Previous Article Next Article
  • This cosmic tapestry unveils galaxies in all shapes, sizes, and colors. Some of the galaxies are nearby; the smaller ones are far away and existed when the universe was only a small fraction of its current age of roughly 14 billion years. The Hubble observation, made with the Advanced Camera for Surveys, is part of the All-wavelength Extended Groth Strip International Survey, a collaborative effort using major ground-based and space-based telescopes to focus on a narrow swath of sky near the Big Dipper. The region offers a clear view of the distant universe. The image was taken from June 2004 to March 2005
    NASA, ESA, M. Davis (University of California, Berkeley), S. Faber (University of California, Santa Cruz), and A. Koekemoer (STScI)
    This cosmic tapestry unveils galaxies in all shapes, sizes, and colors. Some of the galaxies are nearby; the smaller ones are far away and existed when the universe was only a small fraction of its current age of roughly 14 billion years. The Hubble observation, made with the Advanced Camera for Surveys, is part of the All-wavelength Extended Groth Strip International Survey, a collaborative effort using major ground-based and space-based telescopes to focus on a narrow swath of sky near the Big Dipper. The region offers a clear view of the distant universe. The image was taken from June 2004 to March 2005
  • The image at left, taken by A. Fujii with a backyard telescope, shows the location of the Hubble observations near the Big Dipper. The long, narrow image in the center is Hubble's panoramic view of the area, made by assembling 500 photographs taken over a one-year period (June 2004 to March 2005) with the Advanced Camera for Surveys. The 50,000 galaxies spied in the image are scattered across a region that is equivalent to the apparent diameter of two full Moons. The dimensions of the final mosaic are 21 images long by 3 images tall. The image at right is a section of the panoramic photo. A wide diversity of galaxies can be seen throughout both Hubble images.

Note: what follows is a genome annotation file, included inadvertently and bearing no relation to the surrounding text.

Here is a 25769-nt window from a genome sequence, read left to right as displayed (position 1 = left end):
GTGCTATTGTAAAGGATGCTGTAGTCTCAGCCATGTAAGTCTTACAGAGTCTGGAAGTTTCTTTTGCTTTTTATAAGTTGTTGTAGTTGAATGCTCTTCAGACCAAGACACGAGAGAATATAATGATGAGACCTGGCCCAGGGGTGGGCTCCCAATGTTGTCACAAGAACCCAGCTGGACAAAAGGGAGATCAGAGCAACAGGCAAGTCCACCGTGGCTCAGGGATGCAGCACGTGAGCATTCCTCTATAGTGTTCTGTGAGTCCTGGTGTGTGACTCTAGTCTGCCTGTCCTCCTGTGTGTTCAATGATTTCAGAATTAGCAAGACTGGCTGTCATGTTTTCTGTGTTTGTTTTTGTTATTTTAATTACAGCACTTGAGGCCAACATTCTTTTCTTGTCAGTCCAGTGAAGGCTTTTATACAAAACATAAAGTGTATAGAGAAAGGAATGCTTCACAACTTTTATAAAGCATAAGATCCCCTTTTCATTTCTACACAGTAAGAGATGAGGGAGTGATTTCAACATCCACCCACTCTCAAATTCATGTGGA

Ground-basedIimage Credit: A. Fujii Hubble Image Credit: NASA, ESA, M. Davis (University of California, Berkeley), S. Faber (University of California, Santa Cruz), and A. Koekemoer (STScI)
    The image at left, taken by A. Fujii with a backyard telescope, shows the location of the Hubble observations near the Big Dipper. The long, narrow image in the center is Hubble's panoramic view of the area, made by assembling 500 photographs taken over a one-year period (June 2004 to March 2005) with the Advanced Camera for Surveys. The 50,000 galaxies spied in the image are scattered across a region that is equivalent to the apparent diameter of two full Moons. The dimensions of the final mosaic are 21 images long by 3 images tall. The image at right is a section of the panoramic photo. A wide diversity of galaxies can be seen throughout both Hubble images.




Chat now!